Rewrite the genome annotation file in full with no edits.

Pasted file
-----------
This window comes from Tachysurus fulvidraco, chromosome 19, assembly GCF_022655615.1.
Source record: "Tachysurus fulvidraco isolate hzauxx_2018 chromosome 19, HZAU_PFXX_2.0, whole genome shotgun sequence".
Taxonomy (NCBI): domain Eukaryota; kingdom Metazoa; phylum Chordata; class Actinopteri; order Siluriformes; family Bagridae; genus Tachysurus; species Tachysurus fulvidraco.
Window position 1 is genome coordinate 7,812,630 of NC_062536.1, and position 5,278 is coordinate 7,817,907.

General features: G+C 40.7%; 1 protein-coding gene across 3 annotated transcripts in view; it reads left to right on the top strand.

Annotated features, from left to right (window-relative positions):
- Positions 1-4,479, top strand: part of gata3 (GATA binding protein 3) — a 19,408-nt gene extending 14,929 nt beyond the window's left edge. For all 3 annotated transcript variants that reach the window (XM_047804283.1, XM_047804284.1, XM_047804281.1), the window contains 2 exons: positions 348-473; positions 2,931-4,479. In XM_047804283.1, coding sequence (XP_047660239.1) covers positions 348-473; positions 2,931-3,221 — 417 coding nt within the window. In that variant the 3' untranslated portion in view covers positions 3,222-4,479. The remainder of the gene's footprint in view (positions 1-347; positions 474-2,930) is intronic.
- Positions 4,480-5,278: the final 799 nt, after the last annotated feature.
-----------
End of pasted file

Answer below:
This window comes from Tachysurus fulvidraco, chromosome 19, assembly GCF_022655615.1.
Source record: "Tachysurus fulvidraco isolate hzauxx_2018 chromosome 19, HZAU_PFXX_2.0, whole genome shotgun sequence".
Taxonomy (NCBI): domain Eukaryota; kingdom Metazoa; phylum Chordata; class Actinopteri; order Siluriformes; family Bagridae; genus Tachysurus; species Tachysurus fulvidraco.
Window position 1 is genome coordinate 7,812,630 of NC_062536.1, and position 5,278 is coordinate 7,817,907.

General features: G+C 40.7%; 1 protein-coding gene across 3 annotated transcripts in view; it reads left to right on the top strand.

Annotated features, from left to right (window-relative positions):
- Positions 1-4,479, top strand: part of gata3 (GATA binding protein 3) — a 19,408-nt gene extending 14,929 nt beyond the window's left edge. For all 3 annotated transcript variants that reach the window (XM_047804283.1, XM_047804284.1, XM_047804281.1), the window contains 2 exons: positions 348-473; positions 2,931-4,479. In XM_047804283.1, coding sequence (XP_047660239.1) covers positions 348-473; positions 2,931-3,221 — 417 coding nt within the window. In that variant the 3' untranslated portion in view covers positions 3,222-4,479. The remainder of the gene's footprint in view (positions 1-347; positions 474-2,930) is intronic.
- Positions 4,480-5,278: the final 799 nt, after the last annotated feature.